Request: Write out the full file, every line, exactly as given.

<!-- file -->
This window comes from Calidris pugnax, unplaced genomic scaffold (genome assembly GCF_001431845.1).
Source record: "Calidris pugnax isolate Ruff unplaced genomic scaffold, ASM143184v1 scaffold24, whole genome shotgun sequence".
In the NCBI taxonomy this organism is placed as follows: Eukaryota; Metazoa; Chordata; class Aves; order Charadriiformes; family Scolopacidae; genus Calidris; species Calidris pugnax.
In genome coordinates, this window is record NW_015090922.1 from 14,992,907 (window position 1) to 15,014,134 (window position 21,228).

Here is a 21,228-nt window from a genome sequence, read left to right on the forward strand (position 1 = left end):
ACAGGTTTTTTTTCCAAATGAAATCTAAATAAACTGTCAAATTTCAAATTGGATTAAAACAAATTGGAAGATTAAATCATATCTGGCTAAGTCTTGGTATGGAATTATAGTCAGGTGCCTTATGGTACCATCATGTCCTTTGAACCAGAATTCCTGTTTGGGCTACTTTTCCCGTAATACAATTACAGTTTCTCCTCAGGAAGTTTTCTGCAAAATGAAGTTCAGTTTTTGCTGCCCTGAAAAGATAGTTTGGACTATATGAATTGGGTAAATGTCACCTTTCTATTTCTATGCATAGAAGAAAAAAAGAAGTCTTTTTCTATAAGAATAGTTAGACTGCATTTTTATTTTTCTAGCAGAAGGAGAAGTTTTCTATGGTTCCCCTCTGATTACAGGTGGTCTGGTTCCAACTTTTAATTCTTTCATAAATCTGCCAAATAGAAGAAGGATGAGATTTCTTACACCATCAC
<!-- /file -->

This window comes from Calidris pugnax, unplaced genomic scaffold (genome assembly GCF_001431845.1).
Source record: "Calidris pugnax isolate Ruff unplaced genomic scaffold, ASM143184v1 scaffold24, whole genome shotgun sequence".
In the NCBI taxonomy this organism is placed as follows: Eukaryota; Metazoa; Chordata; class Aves; order Charadriiformes; family Scolopacidae; genus Calidris; species Calidris pugnax.
In genome coordinates, this window is record NW_015090922.1 from 14,992,907 (window position 1) to 15,014,134 (window position 21,228).

Here is a 21,228-nt window from a genome sequence, read left to right on the forward strand (position 1 = left end):
ACAGGTTTTTTTTCCAAATGAAATCTAAATAAACTGTCAAATTTCAAATTGGATTAAAACAAATTGGAAGATTAAATCATATCTGGCTAAGTCTTGGTATGGAATTATAGTCAGGTGCCTTATGGTACCATCATGTCCTTTGAACCAGAATTCCTGTTTGGGCTACTTTTCCCGTAATACAATTACAGTTTCTCCTCAGGAAGTTTTCTGCAAAATGAAGTTCAGTTTTTGCTGCCCTGAAAAGATAGTTTGGACTATATGAATTGGGTAAATGTCACCTTTCTATTTCTATGCATAGAAGAAAAAAAGAAGTCTTTTTCTATAAGAATAGTTAGACTGCATTTTTATTTTTCTAGCAGAAGGAGAAGTTTTCTATGGTTCCCCTCTGATTACAGGTGGTCTGGTTCCAACTTTTAATTCTTTCATAAATCTGCCAAATAGAAGAAGGATGAGATTTCTTACACCATCAC